Showroom Cinema: Breath-taking secret skills

editorial image

There’s only 3 weeks to wait until Sheffield Doc/Fest crash lands in venues and public spaces all across the city with its miraculous stories of remarkable people, places and communities from all over the world.

Celebrating the art of all documentary and non-fiction storytelling, highlights include the world premiere of Sean McAllister’s A Northern Soul, a live performance from Sonic Youth’s Thurston Moore at Abbeydale Picture House, and a very special redux of Sheffield’s own 1984 dystopian classic Threads, as well as hundreds of films split across strands such as Adventure, Love, Rhythm, Think and Visions.

What better way to prepare yourself in the run-up to all the excitement than to begin dipping your toes into everything documentary. At the Showroom this week we’re celebrating with 3 amazing docs: one with an incredible live score; a director Q&A; and one on general release - screening every day.

Kicking things off on Friday in fine fashion with ‘The Yorkshire Silent Film Festival’ and ‘Music in the Round,’ we have one of the most famous documentaries (and perhaps the greatest!) of all time: Man with a Movie Camera by Dziga Vertov. A portrait of life in post-revolution 1920s Eastern Europe: kaleidoscopic, jumping visions of Moscow, Kiev and Odessa unfold across the screen, taking in scenes of industry and city streets though terrifyingly daring set ups on skyscrapers, factories, motor cars and railway tracks. Like a seriously political film by Buster Keaton, smoke and mirrors and magnificent spectacle unfurl against a wonderful new live soundtrack by the fantastic double bass, piano, and voice artist Laurène Durantel.

Also out on Friday, we have the F-Rated documentary Even When I Fall about 2 teenagers who met in a refuge in Kathmandu. Survivors of child trafficking to corrupt Indian circuses, they are brought back across the border to a Nepal they can barely remember. The film traces their journey over 6 years as they confront the families that sold them and begin to build a future. They struggle against the odds and without education, but inadvertently these girls were left with a secret weapon by their captors – breath-taking skills as circus artists. With 11 other young trafficking survivors they form Circus Kathmandu – Nepal’s first and only circus.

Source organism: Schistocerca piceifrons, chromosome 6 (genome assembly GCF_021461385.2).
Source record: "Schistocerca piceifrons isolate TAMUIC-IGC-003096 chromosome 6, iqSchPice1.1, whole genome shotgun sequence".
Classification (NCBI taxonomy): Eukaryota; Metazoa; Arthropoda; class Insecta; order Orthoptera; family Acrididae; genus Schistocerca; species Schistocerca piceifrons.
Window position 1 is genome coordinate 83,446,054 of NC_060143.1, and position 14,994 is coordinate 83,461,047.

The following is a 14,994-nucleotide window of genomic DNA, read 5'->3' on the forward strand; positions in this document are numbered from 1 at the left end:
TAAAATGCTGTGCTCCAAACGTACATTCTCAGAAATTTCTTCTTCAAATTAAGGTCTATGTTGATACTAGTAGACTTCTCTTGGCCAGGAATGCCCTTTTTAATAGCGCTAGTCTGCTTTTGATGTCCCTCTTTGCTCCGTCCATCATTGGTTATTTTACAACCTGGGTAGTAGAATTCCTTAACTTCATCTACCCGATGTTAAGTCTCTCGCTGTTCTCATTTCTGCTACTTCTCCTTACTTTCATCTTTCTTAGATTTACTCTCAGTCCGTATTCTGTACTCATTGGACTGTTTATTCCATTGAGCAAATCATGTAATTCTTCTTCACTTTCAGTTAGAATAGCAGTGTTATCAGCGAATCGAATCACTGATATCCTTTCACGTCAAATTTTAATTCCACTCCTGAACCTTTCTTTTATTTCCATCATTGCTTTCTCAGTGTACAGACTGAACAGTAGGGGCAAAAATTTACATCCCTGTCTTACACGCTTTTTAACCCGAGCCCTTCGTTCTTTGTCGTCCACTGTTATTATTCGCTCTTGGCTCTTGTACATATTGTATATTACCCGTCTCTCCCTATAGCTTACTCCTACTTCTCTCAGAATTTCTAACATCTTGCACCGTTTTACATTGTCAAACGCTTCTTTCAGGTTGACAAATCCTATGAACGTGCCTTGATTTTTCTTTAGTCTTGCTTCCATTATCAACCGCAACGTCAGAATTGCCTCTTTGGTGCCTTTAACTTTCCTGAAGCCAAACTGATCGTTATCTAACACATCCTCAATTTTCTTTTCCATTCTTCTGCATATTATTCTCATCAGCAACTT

Finally, winner of Best Documentary at the British Independent Film awards, Almost Heaven screens on Sunday, followed by a special Q&A with director Carol Salter. With intimate access and moments of humour, the film follows seventeen-year- old Ying Ling training as a mortician in one of China’s largest funeral homes. Despite her fear of ghosts and dead bodies, she learns the spa rituals; cleaning and massaging the corpses while the grieving families look on, and finding solace from her macabre role through meeting other young morticians. Together, they spend their time off talking about their hopes, fears and plans for the future. As one of many rural-to- urban teenagers working to support her family, Ying Ling must immerse herself in the ‘surreal and grinding world of China’s industrialisation of mortality.’ Politics is never far away from the world of documentary and these three films give 3 very different windows into the shared struggles of humanity in an increasingly inhuman world.